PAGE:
Rain, the moment the Mexican mountain bus creeps from a steamy valley.
The warm rain
White gray fog nets.
I see gray green patches: sugar cane, pasture, corn, bananas.
No lights on the bus.
Late afternoon fast becomes twilight, then night, gray, fogged.
Up and up the bus winds.
Stops every five minutes, black umbrellas and slickers stepping from fog,
Deeper into San Luis Potosi, then Queretero.
A stylist turned social-worker-student,
A public university lit teacher vagabond.
The stylist sits,
The professor stands.
He’d like her off at his stop, a tourist site.
She’d like that – but her family and home call.
Their faces, then more dark, and outside, the gray, and pillow white.
I tell them I’m also a vagabond.
I was, too, fifty five years ago when old men in backpacks told road tales.
I doubted the stories, wished the tellers gone, away.
Now, they listen, briefly – then lock eyes for their remaining minutes.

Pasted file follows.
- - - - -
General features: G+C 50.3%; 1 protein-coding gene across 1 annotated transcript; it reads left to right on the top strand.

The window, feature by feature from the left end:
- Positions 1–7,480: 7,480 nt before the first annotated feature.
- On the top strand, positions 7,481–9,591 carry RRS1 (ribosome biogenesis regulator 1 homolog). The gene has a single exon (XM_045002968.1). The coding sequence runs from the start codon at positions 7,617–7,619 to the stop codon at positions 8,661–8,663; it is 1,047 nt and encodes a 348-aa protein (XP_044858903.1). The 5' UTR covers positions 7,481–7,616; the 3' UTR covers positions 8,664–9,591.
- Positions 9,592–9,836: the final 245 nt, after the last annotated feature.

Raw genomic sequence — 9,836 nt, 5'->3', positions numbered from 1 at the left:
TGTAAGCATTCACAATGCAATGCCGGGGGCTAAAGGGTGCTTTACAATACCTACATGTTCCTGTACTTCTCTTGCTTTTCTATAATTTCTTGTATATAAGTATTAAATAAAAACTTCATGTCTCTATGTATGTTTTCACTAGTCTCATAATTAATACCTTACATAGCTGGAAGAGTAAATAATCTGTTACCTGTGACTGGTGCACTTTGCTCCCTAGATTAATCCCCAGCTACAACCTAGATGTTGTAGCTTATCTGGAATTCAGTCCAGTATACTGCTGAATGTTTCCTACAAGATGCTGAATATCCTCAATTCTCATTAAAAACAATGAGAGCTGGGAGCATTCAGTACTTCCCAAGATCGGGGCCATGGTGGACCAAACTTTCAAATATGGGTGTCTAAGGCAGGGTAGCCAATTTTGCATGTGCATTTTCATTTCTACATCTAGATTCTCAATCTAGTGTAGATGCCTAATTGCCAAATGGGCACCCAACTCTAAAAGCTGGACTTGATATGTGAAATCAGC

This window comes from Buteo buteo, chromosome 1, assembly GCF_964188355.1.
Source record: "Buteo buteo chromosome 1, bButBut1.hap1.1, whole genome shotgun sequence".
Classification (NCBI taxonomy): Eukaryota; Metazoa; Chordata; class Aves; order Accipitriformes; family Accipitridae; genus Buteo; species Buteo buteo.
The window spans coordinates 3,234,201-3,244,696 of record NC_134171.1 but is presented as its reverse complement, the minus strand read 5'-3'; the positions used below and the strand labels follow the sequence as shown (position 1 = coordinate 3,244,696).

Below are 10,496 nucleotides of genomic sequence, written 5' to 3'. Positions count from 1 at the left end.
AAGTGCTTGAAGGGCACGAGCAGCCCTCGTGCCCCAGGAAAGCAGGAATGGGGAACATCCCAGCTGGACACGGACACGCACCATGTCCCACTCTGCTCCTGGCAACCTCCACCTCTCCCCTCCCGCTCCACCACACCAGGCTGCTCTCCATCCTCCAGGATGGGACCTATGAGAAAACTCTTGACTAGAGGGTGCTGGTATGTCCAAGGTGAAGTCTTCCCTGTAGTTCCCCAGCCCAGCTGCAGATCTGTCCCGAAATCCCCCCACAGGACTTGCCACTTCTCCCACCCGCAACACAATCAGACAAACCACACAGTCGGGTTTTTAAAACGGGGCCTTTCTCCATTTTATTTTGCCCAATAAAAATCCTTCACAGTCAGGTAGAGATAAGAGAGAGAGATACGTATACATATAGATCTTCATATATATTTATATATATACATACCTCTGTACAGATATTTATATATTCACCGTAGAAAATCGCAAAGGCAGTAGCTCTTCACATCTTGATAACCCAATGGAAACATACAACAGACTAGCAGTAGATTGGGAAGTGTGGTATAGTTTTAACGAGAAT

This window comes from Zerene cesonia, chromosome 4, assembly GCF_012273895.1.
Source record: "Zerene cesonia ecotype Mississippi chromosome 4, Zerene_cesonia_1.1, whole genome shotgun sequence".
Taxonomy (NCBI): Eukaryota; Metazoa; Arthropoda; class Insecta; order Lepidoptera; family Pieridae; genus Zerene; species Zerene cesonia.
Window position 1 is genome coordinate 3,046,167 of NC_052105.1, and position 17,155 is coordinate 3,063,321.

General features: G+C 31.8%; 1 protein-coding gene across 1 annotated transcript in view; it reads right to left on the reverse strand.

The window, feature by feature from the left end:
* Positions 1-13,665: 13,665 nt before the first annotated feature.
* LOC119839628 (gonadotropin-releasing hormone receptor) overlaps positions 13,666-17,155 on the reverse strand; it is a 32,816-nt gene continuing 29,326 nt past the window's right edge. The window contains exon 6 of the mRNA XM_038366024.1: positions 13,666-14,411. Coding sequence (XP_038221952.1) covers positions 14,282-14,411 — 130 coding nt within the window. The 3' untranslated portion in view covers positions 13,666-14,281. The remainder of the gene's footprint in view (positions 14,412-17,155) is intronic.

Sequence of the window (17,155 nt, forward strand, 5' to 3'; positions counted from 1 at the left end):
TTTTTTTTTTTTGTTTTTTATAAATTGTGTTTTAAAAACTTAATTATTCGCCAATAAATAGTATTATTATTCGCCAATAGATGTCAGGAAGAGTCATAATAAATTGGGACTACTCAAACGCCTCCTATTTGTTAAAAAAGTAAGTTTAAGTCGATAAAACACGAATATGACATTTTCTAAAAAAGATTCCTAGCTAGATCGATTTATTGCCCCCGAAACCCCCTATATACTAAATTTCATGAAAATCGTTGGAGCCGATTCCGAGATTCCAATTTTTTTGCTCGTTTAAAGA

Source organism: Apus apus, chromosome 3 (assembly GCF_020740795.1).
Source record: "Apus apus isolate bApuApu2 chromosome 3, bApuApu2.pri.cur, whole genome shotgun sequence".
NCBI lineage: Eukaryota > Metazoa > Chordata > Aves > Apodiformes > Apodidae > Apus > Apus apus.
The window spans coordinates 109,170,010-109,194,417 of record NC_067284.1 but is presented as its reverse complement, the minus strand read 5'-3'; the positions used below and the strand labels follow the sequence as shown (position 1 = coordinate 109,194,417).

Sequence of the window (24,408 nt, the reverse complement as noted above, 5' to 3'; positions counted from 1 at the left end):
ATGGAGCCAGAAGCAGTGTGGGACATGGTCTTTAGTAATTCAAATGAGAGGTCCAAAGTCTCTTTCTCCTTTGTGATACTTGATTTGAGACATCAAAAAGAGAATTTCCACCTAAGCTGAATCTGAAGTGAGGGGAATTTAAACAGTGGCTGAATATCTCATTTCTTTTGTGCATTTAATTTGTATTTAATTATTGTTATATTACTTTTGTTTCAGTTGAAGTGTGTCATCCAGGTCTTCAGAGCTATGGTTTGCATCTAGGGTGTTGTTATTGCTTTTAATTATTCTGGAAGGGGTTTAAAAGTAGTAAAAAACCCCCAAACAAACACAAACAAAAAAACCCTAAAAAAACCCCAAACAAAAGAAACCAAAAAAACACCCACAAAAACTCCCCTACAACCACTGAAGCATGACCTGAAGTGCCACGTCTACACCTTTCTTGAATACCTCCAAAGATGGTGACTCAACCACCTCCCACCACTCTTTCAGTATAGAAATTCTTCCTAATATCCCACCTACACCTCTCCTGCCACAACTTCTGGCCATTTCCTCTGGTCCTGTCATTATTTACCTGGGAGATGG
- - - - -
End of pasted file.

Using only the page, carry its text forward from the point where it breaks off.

I’m alone, decades of choices, some peace ….
Strong heavy drops pound the bus shell.
Tires cut like a boat prow, water gushing past and under.
I’m wrapped, an aged split snail on a swerving, groaning bus.
I want to yell, “Stop!” to the driver.
I’d tell him I want off,
Stumble into the fog, down a wet ditch, up its side,
Trousers soaked, backpack damp, arms wet –
And find a banana grove, lie down, rest, sleep,
There, die under dripping thick flat green leaves ….
Up more, then down, and a stop.
I follow the professor,
Clamber slick stones to a hotel,
The bus engine’s shifts crack the fog.
Then, it’s gone.
Higher, the banana grove remains,
Wrapped wet green.
Eugene “Gene” Novogrodsy, mid July 2013